Spontaneous on the Skelligs

27 Oct

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 Traveling alone without my parents throughout Europe was a scary thought just a few months ago; I had never went on any trips without them. Since arriving to Dublin, I have gained a sense of independence that cannot be taught, only naturally achieved. After feeling comfortable here in Ireland, my home away from home, I thought I wanted to take advantage of any opportunity that came about. While walking through the hallway of my dorm,Nicolette, my neighbor and fellow classmate, randomly asked if I had wanted to go to Skellig Michael with her. It was a Wednesday afternoon and I had just finished class. I had homework due the next day and I was quite tired. The weather was chilly and lightly drizzling. I had no idea where it was and only heard about it briefly in my Irish Life and Cultures class. I also didn’t even have a phone at the time. Immediately I answered yes, “I would love to go”. This rash decision was one of the craziest and spontaneous adventures that I had been on in my lifetime so far, and I am so glad that I had agreed on going.

            Ben, Nicolette, and I quickly grabbed a backpack and threw in a change of clothes and a toothbrush, grabbed a jacket, and left Griffith Halls of Residence. We had only a rough idea where we were going. Not even sure if trains left to Killarney at a convenient time, we got a cab to the train station. Luckily there was a train that left 20 minutes once arriving at the station, we each got tickets at a student rate and scrambled to find the train. Once riding the train for ten minutes we finally  realized that it was completely dark outside, we were unsure how to switch to the second train, where we would stay the night, how we would get to Port Magee in the morning, and if boats were even running the next day to Skellig Michael! At first all of the unknowns scared me, I thought I was going to be completely lost, I was prepared to sleep on the ground in the middle of nowhere, and was skeptical if I was ever going to make it. Since I never traveled by myself without my parents, this was a very new experience for me.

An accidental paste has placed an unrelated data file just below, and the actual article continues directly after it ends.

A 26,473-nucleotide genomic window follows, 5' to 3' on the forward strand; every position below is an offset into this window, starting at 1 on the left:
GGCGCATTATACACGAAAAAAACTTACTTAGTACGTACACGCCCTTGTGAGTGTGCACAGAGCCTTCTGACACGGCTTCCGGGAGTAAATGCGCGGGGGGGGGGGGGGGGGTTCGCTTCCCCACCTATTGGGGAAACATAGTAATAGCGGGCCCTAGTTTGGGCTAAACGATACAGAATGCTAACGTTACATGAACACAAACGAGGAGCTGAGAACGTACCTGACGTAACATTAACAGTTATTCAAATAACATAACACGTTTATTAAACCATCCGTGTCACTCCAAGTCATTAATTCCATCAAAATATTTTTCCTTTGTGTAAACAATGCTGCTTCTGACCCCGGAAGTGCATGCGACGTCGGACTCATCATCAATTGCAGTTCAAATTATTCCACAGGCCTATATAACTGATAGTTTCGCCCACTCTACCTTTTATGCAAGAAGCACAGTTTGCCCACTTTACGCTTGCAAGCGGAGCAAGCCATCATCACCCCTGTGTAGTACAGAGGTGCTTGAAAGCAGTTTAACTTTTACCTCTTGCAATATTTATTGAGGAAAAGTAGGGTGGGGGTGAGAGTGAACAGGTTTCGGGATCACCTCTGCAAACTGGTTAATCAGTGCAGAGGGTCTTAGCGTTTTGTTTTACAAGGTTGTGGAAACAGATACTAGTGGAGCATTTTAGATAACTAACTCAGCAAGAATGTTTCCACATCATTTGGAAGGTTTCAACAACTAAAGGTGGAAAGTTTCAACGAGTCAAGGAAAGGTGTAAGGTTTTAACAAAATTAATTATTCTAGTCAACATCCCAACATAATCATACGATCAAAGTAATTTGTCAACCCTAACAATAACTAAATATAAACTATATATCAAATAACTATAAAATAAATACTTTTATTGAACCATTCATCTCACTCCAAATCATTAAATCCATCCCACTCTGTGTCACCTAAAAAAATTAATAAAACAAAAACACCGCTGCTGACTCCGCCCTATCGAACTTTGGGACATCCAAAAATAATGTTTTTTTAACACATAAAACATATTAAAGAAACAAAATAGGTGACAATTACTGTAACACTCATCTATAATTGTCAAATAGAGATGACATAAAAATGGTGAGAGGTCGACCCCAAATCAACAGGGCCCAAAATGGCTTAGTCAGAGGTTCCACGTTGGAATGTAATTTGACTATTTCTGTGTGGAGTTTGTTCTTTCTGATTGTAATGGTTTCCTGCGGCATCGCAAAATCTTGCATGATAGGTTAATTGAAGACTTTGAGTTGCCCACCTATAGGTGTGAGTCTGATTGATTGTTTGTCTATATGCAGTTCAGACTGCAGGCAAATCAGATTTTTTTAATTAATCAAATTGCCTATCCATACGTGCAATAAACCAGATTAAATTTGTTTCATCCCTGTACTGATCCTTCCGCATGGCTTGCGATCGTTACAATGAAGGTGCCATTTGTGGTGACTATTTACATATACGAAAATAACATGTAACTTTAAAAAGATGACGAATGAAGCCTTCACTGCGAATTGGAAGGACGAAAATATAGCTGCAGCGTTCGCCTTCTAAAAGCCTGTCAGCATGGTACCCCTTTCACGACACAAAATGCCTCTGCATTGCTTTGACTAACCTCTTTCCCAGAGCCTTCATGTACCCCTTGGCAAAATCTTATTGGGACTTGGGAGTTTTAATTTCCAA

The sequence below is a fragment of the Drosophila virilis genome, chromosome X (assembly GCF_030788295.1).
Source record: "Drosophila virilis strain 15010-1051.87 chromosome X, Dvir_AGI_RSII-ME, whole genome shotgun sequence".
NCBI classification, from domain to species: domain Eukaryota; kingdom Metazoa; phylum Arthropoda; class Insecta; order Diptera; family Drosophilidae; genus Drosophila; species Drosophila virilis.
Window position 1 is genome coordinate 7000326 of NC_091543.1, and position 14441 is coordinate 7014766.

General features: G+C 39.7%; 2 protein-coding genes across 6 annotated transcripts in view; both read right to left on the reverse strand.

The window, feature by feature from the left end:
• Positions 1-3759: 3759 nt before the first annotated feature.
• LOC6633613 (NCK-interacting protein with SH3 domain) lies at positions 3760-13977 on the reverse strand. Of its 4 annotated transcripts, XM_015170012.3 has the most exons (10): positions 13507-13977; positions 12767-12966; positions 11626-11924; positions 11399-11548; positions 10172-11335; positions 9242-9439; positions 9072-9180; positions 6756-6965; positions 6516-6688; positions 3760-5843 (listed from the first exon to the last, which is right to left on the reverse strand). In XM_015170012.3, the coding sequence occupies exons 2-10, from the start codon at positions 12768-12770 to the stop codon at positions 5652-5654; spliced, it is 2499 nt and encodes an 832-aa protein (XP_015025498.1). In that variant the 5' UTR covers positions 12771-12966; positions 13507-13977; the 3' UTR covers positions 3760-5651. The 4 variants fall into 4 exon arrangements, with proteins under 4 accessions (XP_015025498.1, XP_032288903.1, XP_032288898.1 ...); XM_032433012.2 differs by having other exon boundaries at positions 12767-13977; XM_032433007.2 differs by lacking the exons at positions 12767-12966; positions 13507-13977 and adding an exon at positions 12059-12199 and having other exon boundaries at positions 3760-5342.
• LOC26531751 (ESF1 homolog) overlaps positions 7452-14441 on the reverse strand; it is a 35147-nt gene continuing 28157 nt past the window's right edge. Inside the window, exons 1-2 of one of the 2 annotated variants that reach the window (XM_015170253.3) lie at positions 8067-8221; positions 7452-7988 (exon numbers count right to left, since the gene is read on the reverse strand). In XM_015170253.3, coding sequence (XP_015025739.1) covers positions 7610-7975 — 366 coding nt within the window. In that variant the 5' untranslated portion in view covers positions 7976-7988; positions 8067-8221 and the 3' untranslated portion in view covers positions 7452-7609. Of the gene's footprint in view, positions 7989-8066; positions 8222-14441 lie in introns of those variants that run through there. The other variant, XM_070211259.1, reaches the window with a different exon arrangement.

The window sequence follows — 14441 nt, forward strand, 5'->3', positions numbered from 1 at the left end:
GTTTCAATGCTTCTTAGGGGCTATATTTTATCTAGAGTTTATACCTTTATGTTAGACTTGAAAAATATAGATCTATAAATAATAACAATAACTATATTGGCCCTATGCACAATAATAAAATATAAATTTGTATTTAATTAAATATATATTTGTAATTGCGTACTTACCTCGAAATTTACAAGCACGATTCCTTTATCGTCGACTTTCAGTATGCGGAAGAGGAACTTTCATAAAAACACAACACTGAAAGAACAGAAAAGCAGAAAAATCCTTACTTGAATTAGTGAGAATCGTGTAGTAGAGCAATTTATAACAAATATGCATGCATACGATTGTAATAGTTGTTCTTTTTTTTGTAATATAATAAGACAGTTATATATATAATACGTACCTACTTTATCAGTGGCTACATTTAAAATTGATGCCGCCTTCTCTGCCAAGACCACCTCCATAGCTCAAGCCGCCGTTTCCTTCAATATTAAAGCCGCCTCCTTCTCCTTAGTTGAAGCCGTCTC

Once finding the second train from Malow to Killarney Nicolette found a hostel on the train we could stay at and she booked for one night. Arriving in Killarney, a quaint and beautiful town on the western end of Ireland, we walked through the lit up streets around many busy restaurants and pubs in the city center. We asked a cab driver how to get to the hostel, and he said, “Take a right turn over here, then a left, then a right, then another left”. It was very funny how vague he was; it has been an ongoing trend of many Irish people when asking for directions, but oddly enough we found the hostel without any problems!